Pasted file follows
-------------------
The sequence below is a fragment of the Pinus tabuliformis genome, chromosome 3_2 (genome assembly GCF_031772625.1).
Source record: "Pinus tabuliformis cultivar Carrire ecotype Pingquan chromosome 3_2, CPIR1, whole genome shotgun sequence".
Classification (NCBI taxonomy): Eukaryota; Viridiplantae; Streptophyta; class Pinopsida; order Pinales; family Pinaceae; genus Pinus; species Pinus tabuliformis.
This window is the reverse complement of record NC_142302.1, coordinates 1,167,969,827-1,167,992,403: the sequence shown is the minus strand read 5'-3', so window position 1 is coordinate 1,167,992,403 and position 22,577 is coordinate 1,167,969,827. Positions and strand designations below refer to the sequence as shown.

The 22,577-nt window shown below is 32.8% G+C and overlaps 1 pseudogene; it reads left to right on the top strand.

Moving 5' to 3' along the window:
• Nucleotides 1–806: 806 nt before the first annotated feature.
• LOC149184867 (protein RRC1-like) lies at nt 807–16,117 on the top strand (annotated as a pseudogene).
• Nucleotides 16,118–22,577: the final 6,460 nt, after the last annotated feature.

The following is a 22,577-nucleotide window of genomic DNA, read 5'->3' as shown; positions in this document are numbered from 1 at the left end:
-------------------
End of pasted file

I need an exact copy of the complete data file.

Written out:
The sequence below is a fragment of the Pinus tabuliformis genome, chromosome 3_2 (genome assembly GCF_031772625.1).
Source record: "Pinus tabuliformis cultivar Carrire ecotype Pingquan chromosome 3_2, CPIR1, whole genome shotgun sequence".
Classification (NCBI taxonomy): Eukaryota; Viridiplantae; Streptophyta; class Pinopsida; order Pinales; family Pinaceae; genus Pinus; species Pinus tabuliformis.
This window is the reverse complement of record NC_142302.1, coordinates 1,167,969,827-1,167,992,403: the sequence shown is the minus strand read 5'-3', so window position 1 is coordinate 1,167,992,403 and position 22,577 is coordinate 1,167,969,827. Positions and strand designations below refer to the sequence as shown.

The 22,577-nt window shown below is 32.8% G+C and overlaps 1 pseudogene; it reads left to right on the top strand.

Moving 5' to 3' along the window:
• Nucleotides 1–806: 806 nt before the first annotated feature.
• LOC149184867 (protein RRC1-like) lies at nt 807–16,117 on the top strand (annotated as a pseudogene).
• Nucleotides 16,118–22,577: the final 6,460 nt, after the last annotated feature.

The following is a 22,577-nucleotide window of genomic DNA, read 5'->3' as shown; positions in this document are numbered from 1 at the left end: